Welcome to the Slashdot Beta site -- learn more here. Use the link in the footer or click here to return to the Classic version of Slashdot.

Thank you!

Before you choose to head back to the Classic look of the site, we'd appreciate it if you share your thoughts on the Beta; your feedback is what drives our ongoing development.

Beta is different and we value you taking the time to try it out. Please take a look at the changes we've made in Beta and  learn more about it. Thanks for reading, and for making the site better!



How To Beat Online Price Discrimination

RDW Re:Nothing new (129 comments)

Does anyone have any other ways (elaborate or otherwise) around this problem?

Have you tried shopping behind 7 proxies..?

8 hours ago

Canada Will Ship 800 Doses of Experimental Ebola Drug to WHO

RDW Re:There is a better drug in my opinion. (102 comments)

Although I did not mention it in my original post, I am extremely skeptical of the evidence for polio vaccines' effectiveness.

Then I'm afraid it's pretty unlikely we can have a useful discussion. There is still no fully effective cure for entrenched belief in anti-vaccine conspiracy theories (or HIV 'scepticism', if you also subscribe to that).

4 days ago

Canada Will Ship 800 Doses of Experimental Ebola Drug to WHO

RDW Re:There is a better drug in my opinion. (102 comments)

Unfortunately, history (AZT giving people AIDS, Polio vaccine giving people Polio) suggests we should expect much worse when this kind of rushed drug testing occurs.

Those aren't great examples! AZT has never given anyone AIDS (outside the minds of conspiracy theorists) and remains in use as part of standard anti-retrovial combination therapy. Live polio vaccine can (extremely rarely) revert to a harmful form, but this has to be balanced against its enormously beneficial overall impact. I'm sure the researchers would be delighted if any of the anti-EBOV drugs currently being tested were as effective as AZT is against HIV, or if either of the new recombinant ebola vaccines now in trials (GSK also has one) were as protective as oral polio vaccine is against polio.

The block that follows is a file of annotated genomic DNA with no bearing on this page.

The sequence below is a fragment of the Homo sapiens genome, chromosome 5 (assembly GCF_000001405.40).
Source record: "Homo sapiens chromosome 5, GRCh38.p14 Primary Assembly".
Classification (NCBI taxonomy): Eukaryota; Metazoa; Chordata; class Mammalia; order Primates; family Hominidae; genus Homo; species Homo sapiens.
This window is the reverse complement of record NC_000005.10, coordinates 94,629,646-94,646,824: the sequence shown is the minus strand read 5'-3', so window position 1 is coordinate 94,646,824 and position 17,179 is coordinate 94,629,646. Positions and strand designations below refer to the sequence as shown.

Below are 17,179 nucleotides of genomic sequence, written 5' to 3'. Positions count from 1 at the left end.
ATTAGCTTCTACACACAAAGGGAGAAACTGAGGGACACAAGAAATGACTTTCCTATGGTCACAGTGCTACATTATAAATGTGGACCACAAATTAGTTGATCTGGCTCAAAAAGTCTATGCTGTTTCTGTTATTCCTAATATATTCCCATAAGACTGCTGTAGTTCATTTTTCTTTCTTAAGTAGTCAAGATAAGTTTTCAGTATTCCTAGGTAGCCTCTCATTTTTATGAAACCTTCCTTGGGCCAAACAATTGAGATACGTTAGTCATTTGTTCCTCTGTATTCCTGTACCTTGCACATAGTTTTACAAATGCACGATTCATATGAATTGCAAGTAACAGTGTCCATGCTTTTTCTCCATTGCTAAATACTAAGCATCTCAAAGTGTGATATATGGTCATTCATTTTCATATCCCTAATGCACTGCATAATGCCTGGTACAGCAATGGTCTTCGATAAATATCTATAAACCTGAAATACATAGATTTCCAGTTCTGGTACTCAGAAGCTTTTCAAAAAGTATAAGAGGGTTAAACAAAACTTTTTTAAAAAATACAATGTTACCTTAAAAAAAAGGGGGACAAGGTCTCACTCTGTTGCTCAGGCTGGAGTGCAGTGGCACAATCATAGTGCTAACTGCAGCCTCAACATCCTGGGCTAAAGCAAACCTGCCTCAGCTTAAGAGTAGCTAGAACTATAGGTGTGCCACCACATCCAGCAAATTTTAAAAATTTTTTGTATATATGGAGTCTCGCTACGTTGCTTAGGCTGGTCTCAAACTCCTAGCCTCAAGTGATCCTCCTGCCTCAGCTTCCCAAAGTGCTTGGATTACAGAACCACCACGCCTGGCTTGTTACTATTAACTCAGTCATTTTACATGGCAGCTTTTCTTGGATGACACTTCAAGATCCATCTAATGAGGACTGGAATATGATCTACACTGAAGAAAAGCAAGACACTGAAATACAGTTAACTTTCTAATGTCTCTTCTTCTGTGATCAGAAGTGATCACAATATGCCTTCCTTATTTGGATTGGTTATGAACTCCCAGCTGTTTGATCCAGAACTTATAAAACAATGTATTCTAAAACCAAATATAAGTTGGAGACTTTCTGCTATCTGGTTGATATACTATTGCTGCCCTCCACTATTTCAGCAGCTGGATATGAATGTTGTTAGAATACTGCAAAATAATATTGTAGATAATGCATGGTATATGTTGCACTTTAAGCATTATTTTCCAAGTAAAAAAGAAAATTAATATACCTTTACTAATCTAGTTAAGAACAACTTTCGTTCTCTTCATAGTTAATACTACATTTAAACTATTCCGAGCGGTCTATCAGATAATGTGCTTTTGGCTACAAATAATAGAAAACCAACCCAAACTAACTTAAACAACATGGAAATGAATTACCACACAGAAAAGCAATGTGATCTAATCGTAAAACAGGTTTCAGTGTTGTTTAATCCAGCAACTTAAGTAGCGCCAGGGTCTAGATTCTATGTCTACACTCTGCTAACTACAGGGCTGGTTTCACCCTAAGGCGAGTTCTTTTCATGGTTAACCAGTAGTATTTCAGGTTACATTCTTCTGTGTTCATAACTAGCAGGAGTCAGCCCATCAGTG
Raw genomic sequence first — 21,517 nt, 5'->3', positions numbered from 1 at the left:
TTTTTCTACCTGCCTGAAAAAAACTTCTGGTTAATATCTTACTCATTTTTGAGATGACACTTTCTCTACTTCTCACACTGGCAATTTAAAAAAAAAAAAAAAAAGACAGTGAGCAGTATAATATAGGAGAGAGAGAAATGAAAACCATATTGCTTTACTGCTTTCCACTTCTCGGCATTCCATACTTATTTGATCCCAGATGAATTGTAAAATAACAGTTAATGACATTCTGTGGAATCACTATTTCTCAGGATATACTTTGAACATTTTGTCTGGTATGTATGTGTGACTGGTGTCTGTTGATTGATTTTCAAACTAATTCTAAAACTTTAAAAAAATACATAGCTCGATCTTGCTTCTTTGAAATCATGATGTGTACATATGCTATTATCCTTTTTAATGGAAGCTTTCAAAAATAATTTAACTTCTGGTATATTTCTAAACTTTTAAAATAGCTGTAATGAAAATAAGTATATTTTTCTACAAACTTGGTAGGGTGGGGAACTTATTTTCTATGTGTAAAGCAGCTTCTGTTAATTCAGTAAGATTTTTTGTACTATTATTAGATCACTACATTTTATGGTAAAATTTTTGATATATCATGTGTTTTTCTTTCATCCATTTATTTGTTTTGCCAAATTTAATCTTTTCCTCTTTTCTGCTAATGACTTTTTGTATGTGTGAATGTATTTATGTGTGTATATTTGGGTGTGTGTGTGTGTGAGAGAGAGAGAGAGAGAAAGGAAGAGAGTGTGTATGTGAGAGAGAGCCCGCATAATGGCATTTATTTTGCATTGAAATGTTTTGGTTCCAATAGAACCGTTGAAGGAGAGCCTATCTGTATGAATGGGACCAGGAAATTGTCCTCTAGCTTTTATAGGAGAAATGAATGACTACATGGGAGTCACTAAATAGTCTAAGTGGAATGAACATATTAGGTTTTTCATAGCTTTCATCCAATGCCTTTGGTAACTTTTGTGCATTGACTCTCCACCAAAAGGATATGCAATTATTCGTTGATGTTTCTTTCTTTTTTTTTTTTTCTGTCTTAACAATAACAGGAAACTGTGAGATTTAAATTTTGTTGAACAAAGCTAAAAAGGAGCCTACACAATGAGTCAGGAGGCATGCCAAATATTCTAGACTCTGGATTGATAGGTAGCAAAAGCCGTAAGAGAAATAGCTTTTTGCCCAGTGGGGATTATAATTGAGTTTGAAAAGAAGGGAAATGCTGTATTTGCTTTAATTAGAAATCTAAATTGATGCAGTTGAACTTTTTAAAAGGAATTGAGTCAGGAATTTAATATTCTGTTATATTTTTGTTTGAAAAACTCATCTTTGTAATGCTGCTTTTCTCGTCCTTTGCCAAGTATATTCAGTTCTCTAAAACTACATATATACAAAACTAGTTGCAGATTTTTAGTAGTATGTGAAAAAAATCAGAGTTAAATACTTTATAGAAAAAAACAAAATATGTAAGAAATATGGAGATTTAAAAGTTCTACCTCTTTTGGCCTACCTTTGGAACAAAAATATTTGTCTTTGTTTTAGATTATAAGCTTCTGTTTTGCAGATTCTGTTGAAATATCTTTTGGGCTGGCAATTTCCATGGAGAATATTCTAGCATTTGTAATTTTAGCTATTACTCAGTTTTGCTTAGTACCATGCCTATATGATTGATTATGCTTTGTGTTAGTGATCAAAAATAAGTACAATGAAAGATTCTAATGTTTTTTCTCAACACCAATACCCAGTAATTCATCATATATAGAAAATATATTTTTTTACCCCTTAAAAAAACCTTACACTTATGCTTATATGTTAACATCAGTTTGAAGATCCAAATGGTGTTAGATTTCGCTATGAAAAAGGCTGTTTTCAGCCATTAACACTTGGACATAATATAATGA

4 days ago

Canada Will Ship 800 Doses of Experimental Ebola Drug to WHO

RDW Re:There is a better drug in my opinion. (102 comments)

There are three very different agents here:

ZMapp - engineered antibodies to EBOV.

Favipiravir - small molecule, presumably made by standard organic synthesis techniques, active against the RNA polymerases (key replication enzymes) of quite a broad range of RNA viruses (including influenza virus).

VSV-EBOV - (what the Canadians are shipping). A vaccine rather than a treatment, made by using molecular cloning to insert specific EBOV proteins into an unrelated, harmless virus. It will be propagated in mammalian cells rather than the tobacco-plant based method used for ZMapp production.

5 days ago

Oracle Database Certifications Are No Longer Permanent

RDW Freudian slip (108 comments)

On the other, Oracle charges for certification and will definitely profit from this shift.

I had to re-read that sentence - the first time I didn't notice the 'f' in 'shift' and thought the summary was unusually direct.

about two weeks ago

China Worried About Terrorist Pigeons

RDW Avian carriers (92 comments)

What the Chinese authorities missed is that this event was being used as cover for circumventing the Great Firewall of China using RFC 1149:

about three weeks ago

David Cameron Says Brits Should Be Taught Imperial Measures

RDW Re:This is not government policy (942 comments)

Yes, this. Cameron has plenty of obnoxious policies he can be criticised for, but he's not about to abolish the metric system. This was just an off the cuff response to a question about his personal outlook, not the manifesto for the next election: